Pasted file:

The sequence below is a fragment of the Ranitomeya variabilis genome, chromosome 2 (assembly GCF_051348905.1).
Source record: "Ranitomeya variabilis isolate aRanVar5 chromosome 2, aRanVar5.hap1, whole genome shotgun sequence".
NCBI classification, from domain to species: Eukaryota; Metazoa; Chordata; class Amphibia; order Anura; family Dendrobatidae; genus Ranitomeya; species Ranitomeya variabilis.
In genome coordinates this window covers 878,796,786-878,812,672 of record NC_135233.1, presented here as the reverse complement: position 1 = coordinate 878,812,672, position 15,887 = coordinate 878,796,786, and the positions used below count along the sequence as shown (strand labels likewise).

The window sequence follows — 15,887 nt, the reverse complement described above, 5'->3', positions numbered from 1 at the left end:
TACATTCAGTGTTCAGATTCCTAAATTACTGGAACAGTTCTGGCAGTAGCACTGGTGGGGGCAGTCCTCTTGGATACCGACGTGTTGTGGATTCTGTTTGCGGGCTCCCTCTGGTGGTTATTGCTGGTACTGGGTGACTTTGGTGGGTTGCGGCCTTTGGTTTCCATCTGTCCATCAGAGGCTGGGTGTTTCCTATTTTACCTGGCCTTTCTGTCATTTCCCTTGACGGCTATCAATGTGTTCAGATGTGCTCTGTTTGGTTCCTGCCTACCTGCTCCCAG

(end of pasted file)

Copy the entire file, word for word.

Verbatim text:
The sequence below is a fragment of the Ranitomeya variabilis genome, chromosome 2 (assembly GCF_051348905.1).
Source record: "Ranitomeya variabilis isolate aRanVar5 chromosome 2, aRanVar5.hap1, whole genome shotgun sequence".
NCBI classification, from domain to species: Eukaryota; Metazoa; Chordata; class Amphibia; order Anura; family Dendrobatidae; genus Ranitomeya; species Ranitomeya variabilis.
In genome coordinates this window covers 878,796,786-878,812,672 of record NC_135233.1, presented here as the reverse complement: position 1 = coordinate 878,812,672, position 15,887 = coordinate 878,796,786, and the positions used below count along the sequence as shown (strand labels likewise).

The window sequence follows — 15,887 nt, the reverse complement described above, 5'->3', positions numbered from 1 at the left end:
TACATTCAGTGTTCAGATTCCTAAATTACTGGAACAGTTCTGGCAGTAGCACTGGTGGGGGCAGTCCTCTTGGATACCGACGTGTTGTGGATTCTGTTTGCGGGCTCCCTCTGGTGGTTATTGCTGGTACTGGGTGACTTTGGTGGGTTGCGGCCTTTGGTTTCCATCTGTCCATCAGAGGCTGGGTGTTTCCTATTTTACCTGGCCTTTCTGTCATTTCCCTTGACGGCTATCAATGTGTTCAGATGTGCTCTGTTTGGTTCCTGCCTACCTGCTCCCAG